The case when communication to the public is without intention to make profit

SCF, both within and outside Italy, manages, collects and distributes the royalties of its associated phonogram producers. SCF conducted negotiations with the Association of Italian Dentists with a view to concluding a collective agreement quantifying the relevant equitable remuneration for any ‘communication to the public’ of phonograms, including such communication in private professional practices.

As those negotiations were unsuccessful, on 16 June 2006 SCF brought an action before the Turin district court against Mr Marco Del Corso, seeking a declaration that he was broadcasting, by way of background music, in his private dental practice in Turin phonograms protected by property rights, and that, since it constituted ‘communication to the public’, such activity gave rise to the payment of equitable remuneration.

In his defence, Mr Del Corso argued, among other things, that, in his practice, the music was being broadcast by radio and that SCF could claim copyright only if the medium on which the phonogram had been fixed was used, whereas remuneration for listening to the broadcast was payable not by the listener, but by the radio or television broadcaster. In any event, Mr Del Corso argued that Articles 73 and 73a of the amended Law on copyright were not applicable to the present case, as they referred to communication to the public in public places and on the occasion of any other public use of phonograms. A private dental practice could not be classified as a public place, unlike public health facilities.

The Turin district court held, that in this case there was no communication for profit, the type of music played in the practice did not influence the patients’ choice of dentist, and the situation did not fall within those provided for in Article 73a of the Law on copyright, since the dental practice was private and, as such, could not be equated with a public place or place open to the public, given that the patients were not a random public but were individually identified and could normally attend the practice only if they had an appointment and, in any event, with the dentist’s consent. SCF appealed against that judgment to the Corte d’appello di Torino.

Mr Del Corso has never acknowledged that he was broadcasting protected phonograms to his patients by means of his radio-broadcast receiver in his private dental practice, particularly as such broadcasts were not made in exchange for the payment of an entrance fee by those patients.

As regards, to begin with, the ‘indeterminate’ nature of the public, the Court has observed that, according to the definition of the concept of ‘communication to the public’ given by the WIPO glossary, which it means ‘making a work … perceptible in any appropriate manner to persons in general, that is, not restricted to specific individuals belonging to a private group’. Next, as regards, the criterion of ‘a fairly large number of people’, this is intended to indicate that the concept of public encompasses a certain de minimis threshold, which excludes from the concept groups of persons which are too small, or insignificant. In order to determine that number, the Court took account of the cumulative effects of making works available to potential audiences. In that connection, not only is it relevant to know how many persons have access to the same work at the same time but it is also necessary to know how many of them have access to it in succession.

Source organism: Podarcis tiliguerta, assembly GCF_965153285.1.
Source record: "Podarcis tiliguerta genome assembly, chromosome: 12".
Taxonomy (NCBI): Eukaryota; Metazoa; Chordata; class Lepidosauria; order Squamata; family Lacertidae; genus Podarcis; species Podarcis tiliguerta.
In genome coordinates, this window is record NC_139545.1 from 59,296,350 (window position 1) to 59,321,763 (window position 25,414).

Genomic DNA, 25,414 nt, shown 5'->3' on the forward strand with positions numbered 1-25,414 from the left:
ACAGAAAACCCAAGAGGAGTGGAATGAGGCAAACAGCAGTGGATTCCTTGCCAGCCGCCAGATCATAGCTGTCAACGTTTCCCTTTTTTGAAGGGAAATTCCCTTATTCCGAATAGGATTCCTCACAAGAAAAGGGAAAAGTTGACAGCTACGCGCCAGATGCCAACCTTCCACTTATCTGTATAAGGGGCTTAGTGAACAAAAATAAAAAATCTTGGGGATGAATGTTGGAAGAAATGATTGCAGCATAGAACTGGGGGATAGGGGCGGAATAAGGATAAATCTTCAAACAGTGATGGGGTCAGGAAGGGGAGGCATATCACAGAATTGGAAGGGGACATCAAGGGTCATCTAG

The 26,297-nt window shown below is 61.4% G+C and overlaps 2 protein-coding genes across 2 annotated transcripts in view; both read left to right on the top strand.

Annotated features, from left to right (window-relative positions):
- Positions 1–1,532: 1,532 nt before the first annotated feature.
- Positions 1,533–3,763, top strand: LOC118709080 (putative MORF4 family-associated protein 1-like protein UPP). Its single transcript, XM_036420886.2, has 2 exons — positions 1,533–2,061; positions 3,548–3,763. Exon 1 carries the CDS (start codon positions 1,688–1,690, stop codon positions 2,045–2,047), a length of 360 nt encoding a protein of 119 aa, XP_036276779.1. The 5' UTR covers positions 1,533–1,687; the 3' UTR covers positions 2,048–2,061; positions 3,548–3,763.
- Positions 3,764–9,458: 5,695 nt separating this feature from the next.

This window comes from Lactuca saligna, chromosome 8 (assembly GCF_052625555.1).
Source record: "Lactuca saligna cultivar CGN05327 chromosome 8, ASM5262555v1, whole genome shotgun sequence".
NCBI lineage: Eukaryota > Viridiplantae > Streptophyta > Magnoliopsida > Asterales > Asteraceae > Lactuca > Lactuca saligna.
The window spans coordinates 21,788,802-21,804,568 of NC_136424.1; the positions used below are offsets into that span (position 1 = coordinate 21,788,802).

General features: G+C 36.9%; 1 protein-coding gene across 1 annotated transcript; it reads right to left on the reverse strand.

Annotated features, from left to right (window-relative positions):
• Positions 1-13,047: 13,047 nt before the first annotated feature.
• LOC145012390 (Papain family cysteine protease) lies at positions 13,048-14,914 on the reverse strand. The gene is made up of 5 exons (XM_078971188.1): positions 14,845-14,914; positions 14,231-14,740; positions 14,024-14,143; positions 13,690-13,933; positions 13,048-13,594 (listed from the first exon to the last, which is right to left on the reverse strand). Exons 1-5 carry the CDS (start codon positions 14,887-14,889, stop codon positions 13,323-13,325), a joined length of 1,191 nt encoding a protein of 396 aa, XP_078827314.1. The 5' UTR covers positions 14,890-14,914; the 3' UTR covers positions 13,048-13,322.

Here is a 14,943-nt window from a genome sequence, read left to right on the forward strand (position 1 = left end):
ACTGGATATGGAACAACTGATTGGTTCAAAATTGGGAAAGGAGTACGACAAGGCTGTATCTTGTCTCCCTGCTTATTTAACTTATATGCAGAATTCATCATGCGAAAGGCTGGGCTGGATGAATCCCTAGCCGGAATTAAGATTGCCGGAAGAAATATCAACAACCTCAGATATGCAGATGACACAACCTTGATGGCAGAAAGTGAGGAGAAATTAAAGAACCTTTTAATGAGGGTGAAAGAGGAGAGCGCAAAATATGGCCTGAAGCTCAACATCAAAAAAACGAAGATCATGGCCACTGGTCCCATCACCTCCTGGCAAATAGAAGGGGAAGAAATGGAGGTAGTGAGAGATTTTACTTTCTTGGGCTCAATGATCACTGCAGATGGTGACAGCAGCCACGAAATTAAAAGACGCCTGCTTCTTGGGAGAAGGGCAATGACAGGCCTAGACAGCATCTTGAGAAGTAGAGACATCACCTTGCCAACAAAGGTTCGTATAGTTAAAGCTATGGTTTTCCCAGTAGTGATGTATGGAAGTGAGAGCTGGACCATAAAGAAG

It must be observed, first, that, as in the cases leading to the judgments in SGAE and Football Association Premier League and Others, although the patients of a dentist are in the area covered by the signal conveying the phonograms, they are able to listen to those phonograms only as a result of the deliberate intervention of that dentist. Therefore such a dentist must be considered to be intervening deliberately in the broadcasting of those phonograms. Next, as regards the patients of a dentist, it must be observed that they generally form a very consistent group of persons and thus constitute a determinate circle of potential recipients, as other people do not, as a rule, have access to treatment by that dentist.

As regards, further, the number of persons to whom the same broadcast phonogram is made audible by the dentist is not large, indeed it is insignificant, given that the number of persons present in his practice at the same time is, in general, very limited. Moreover, although there are a number of patients in succession, the fact remains that, as those patients attend one at a time, they do not generally hear the same phonograms, or the broadcast phonograms, in particular. Finally, a dentist who broadcasts phonograms, by way of background music, in the presence of his patients cannot reasonably either expect a rise in the number of patients because of that broadcast alone or increase the price of the treatment he provides. Therefore, such a broadcast is not liable, in itself, to have an impact on the income of that dentist.

The patients of a dentist visit a dental practice with the sole objective of receiving treatment, as the broadcasting of phonograms is in no way a part of dental treatment. They have access to certain phonograms by chance and without any active choice on their part, according to the time of their arrival at the practice and the length of time they wait and the nature of the treatment they undergo. Consequently such a broadcast is not of a profit-making nature. It follows that the requirement set out in Article 8(2) of Directive 92/100 for the payment of equitable remuneration by the user, namely that the user makes a ‘communication to the public’ within the meaning of that provision, is not met (de).